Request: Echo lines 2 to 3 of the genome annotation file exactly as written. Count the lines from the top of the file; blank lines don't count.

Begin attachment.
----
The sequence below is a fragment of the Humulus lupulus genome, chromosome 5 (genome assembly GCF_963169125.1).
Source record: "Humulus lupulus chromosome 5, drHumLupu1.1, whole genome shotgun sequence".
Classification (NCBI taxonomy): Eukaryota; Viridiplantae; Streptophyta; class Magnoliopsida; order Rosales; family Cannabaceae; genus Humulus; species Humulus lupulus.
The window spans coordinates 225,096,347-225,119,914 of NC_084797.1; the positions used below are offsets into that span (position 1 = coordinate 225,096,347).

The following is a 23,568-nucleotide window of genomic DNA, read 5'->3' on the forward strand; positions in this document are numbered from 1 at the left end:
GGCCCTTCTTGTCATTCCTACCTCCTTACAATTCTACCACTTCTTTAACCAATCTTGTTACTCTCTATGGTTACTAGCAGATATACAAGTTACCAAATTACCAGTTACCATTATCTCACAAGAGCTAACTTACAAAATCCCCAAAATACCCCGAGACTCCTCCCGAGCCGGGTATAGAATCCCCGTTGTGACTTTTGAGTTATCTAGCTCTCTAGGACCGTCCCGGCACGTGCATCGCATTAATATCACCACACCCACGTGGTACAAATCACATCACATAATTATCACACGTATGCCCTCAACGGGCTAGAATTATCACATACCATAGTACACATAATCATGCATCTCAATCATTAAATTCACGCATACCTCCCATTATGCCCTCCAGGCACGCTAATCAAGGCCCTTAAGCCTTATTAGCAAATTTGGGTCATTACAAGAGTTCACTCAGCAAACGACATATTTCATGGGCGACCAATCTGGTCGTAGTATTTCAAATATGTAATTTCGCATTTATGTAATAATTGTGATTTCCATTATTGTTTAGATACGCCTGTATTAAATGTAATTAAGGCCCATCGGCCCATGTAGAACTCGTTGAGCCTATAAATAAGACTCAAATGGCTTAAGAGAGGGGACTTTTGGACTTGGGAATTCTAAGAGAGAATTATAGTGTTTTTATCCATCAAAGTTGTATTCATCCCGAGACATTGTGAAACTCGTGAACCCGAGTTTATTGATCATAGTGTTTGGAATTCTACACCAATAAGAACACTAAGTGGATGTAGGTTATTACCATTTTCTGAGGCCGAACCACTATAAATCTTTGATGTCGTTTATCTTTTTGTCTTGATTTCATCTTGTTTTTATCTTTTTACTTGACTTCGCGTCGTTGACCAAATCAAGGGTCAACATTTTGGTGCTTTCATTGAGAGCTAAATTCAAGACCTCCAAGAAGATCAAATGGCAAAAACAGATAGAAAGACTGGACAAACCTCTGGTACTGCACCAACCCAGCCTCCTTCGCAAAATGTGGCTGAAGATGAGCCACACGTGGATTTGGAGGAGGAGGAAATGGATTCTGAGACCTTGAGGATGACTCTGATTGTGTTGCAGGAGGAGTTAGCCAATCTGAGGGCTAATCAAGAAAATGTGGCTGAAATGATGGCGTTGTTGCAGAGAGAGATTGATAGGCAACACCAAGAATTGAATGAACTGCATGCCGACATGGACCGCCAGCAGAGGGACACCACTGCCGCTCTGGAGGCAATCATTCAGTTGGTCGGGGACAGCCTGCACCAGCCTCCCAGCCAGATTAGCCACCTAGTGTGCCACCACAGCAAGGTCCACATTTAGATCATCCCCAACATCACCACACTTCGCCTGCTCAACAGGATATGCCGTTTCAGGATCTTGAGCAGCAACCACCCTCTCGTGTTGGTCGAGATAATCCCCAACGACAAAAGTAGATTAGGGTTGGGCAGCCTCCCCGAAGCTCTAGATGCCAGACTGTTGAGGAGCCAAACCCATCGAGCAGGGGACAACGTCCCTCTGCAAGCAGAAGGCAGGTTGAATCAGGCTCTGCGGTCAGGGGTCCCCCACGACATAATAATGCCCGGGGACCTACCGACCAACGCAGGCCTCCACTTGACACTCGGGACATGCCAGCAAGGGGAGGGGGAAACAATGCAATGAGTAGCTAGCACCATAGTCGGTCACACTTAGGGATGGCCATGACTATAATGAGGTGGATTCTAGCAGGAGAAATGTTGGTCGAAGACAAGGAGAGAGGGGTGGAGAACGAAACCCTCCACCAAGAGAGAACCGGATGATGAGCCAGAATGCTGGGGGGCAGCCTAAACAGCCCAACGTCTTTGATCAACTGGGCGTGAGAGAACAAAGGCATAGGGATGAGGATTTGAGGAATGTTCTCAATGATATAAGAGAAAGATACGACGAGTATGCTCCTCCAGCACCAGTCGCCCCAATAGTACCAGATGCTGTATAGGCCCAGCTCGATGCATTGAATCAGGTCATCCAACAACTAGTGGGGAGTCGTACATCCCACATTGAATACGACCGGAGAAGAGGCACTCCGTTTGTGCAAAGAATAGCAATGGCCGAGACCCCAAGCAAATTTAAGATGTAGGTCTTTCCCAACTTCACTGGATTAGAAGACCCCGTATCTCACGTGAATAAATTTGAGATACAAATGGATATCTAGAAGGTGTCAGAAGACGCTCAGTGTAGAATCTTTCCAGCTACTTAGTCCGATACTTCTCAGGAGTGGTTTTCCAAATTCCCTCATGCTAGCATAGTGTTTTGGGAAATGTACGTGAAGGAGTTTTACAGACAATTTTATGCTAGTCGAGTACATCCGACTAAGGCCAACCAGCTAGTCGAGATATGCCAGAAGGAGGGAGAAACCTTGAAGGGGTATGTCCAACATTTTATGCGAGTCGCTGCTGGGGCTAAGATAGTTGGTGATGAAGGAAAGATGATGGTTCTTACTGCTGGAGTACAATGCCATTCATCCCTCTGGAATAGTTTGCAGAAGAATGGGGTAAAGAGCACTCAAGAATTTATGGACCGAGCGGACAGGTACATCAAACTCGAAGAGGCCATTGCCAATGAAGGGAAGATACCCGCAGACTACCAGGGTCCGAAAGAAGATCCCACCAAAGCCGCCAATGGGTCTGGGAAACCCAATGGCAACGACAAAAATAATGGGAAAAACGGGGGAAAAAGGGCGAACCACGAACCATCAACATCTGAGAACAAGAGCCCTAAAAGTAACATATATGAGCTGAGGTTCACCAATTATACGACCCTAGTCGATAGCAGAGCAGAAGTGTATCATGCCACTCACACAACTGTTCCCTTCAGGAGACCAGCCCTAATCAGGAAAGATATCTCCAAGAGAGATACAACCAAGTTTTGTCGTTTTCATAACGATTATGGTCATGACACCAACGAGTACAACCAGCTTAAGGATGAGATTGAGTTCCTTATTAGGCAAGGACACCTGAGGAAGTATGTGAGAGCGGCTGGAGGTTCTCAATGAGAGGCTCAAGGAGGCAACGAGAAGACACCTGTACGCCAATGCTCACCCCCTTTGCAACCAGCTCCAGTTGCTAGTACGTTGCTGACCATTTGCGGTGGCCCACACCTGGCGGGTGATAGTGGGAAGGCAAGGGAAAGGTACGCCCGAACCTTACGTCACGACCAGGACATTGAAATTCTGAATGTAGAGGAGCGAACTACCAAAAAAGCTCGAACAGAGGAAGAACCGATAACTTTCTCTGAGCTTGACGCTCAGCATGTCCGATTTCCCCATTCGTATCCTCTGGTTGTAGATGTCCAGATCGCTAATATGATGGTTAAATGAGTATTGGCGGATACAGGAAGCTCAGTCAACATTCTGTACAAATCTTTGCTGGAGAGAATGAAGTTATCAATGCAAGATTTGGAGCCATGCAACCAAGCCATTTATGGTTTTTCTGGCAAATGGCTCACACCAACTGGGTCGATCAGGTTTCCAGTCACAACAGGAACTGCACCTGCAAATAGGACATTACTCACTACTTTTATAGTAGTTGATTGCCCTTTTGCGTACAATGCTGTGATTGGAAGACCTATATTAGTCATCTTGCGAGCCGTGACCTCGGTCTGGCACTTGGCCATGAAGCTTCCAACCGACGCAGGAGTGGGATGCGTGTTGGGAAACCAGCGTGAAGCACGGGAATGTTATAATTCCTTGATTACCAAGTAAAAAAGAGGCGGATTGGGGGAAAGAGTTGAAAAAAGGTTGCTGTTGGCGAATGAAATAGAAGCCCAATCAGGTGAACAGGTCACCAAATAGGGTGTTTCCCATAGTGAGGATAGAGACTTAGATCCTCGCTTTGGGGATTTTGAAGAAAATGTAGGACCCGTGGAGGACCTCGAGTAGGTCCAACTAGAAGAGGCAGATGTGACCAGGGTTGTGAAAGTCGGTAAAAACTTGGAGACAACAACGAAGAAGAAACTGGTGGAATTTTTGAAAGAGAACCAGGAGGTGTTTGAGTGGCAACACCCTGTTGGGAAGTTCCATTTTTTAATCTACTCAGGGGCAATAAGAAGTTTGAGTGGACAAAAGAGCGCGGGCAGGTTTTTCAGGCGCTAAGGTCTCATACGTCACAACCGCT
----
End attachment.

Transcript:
Source record: "Humulus lupulus chromosome 5, drHumLupu1.1, whole genome shotgun sequence".
Classification (NCBI taxonomy): Eukaryota; Viridiplantae; Streptophyta; class Magnoliopsida; order Rosales; family Cannabaceae; genus Humulus; species Humulus lupulus.